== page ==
Infinity is child’s play

In my childhood home were two identical full-length mirrors that faced one another, hung from two bedroom doors at opposite ends of the upstairs hallway. When I was still very, very young I loved seeing how when one door was closed and the one opposite was slightly ajar, it created the illusion of an endless, curved corridor of doorways that stretched on into infinity. So much possibility for adventure! It was riveting. Light spilled out into the hallway from an adjacent room, adding a glow to the white paint that framed the mirrors, and adding even more allure to the mysteries waiting just beyond my view at the edge of every reflected doorway. I was certain that these were portals not only to distant lands, but to different worlds entirely – other galaxies, other dimensions – that I could sense, if not describe.

In my hall of mirrors I always felt as if I were just on the edge of knowing, of experiencing something fascinating, exciting, and BIG. I’d choose different doorways to focus on, and imagine myself slipping through into this world or that, so eager to find out who else was already there, and what they were about. Through one doorway was always a glamorous woman in a bright pink feather boa at a festive party. She was always there; she was one I could see – or at least I could see her feather boa, teasing me at the edge of the portal. I could even make out sounds of laughter and the clinking of glasses through that portal, and of course I spent a lot of time trying to get to that party. I was certain there must be a way to pass right through the mirror itself, and that if I just kept at it, eventually I’d figure out how and do so without any effort, like Alice through the looking glass.

My hall of mirrors was endlessly fascinating, but what intrigued me most, sometimes to the point of exasperation, was a mysterious presence there in the corridor with me. I often sensed a shadowy being standing off to one side behind me, just a hair beyond my sight line in the mirror before me. I could see the shadow’s edge but no more. No matter how I angled the mirrored door I could never see the whole being itself.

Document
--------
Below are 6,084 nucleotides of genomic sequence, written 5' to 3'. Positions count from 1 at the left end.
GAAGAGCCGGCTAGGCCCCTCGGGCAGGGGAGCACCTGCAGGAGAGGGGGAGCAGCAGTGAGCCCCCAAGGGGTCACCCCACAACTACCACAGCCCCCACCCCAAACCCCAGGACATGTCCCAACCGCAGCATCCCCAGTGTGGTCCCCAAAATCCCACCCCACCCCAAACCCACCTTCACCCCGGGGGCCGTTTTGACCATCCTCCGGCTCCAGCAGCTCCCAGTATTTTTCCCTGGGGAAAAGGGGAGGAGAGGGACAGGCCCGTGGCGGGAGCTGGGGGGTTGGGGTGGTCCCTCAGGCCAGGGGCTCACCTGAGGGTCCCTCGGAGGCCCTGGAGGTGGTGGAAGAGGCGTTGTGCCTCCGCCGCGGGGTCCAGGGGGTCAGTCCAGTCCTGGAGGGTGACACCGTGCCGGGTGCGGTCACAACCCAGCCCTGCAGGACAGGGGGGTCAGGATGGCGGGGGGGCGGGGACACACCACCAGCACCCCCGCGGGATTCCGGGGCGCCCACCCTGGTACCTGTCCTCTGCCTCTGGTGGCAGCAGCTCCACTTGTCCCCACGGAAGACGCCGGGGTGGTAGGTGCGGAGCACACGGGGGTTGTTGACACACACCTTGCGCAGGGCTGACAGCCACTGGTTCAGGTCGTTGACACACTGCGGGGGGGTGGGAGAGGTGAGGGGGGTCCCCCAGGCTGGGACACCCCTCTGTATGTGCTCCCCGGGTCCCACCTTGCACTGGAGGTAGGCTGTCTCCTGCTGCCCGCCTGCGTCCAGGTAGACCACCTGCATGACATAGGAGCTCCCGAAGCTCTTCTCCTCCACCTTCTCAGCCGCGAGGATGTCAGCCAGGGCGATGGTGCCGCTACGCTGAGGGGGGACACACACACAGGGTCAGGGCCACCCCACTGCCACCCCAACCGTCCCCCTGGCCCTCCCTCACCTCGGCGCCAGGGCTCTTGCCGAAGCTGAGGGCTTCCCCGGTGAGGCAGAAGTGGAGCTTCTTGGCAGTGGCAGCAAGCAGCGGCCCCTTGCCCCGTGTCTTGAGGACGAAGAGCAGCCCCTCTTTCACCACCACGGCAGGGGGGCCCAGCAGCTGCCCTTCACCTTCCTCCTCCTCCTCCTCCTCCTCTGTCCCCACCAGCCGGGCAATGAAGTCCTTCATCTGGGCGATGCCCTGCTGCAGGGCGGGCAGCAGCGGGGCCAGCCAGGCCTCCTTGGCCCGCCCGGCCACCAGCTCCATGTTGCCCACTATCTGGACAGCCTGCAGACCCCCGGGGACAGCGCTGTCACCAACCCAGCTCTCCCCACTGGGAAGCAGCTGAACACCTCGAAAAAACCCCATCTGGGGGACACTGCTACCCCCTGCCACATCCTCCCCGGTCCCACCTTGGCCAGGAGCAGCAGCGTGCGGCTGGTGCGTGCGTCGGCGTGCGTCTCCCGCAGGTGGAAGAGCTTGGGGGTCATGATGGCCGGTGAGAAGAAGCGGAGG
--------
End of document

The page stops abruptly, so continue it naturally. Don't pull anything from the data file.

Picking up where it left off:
How does such a young child come into the concept of slipping in and out of other dimensions, of innately understanding that we exist in one tiny corner of something vast and magical? Of seeing one’s shadow? We are born knowing. We are born with infinite knowledge and the ability to access it all. You are born with the memory of your consciousness and of every experience your soul has ever had across all time and space but in infancy there comes a disconnect, a necessary forgetting, to allow the full experience of being human – and then the quest to remember begins. I wasn’t trying to learn then so much as to remember what I came into this body already knowing.

By age eight or nine, the comfort with infinity and real inter-dimensional fluidity that I owned at three, four, five years old, was largely forgotten. One day, my cousin and I sat discussing Outer Space. He was brilliant, and shared my fascination with the farther reaches of the sky, but that day the idea of endlessness proved too much for either of us to bear. The more we talked about infinity, the more anxious we became. We were so incapable of processing the concept that within a minute or two we flailed our arms wildly, came to friendly blows, and burst into shrieks of laughter, the perfect antidote to feeling so overwhelmed by a vastness we no longer comprehended.

My cousin left the planet far too early, barely twenty years after that overwhelming day. But shortly after his passing, he and I met up on the astral plane. It was exhilarating beyond anything I could possibly have imagined, and this time we laughed out of pure joy. “You made it! You made it!” he exclaimed when I finally cracked through the barrier of illusion between our dimensions.

Not long after that joyful reunion on the astral plane, I stared in amazement one morning as I floated up out of my body and passed my foot through a solid wooden cabinet. Then, still floating in midair in my living room, I turned to the mirror, gazed at my reflection and into my eyes, and saw myself as I never had before, as I really was. And then I saw beyond myself, through the mirror and beyond it, through the walls of my home, beyond the confines of my city and my mind, and into infinity.



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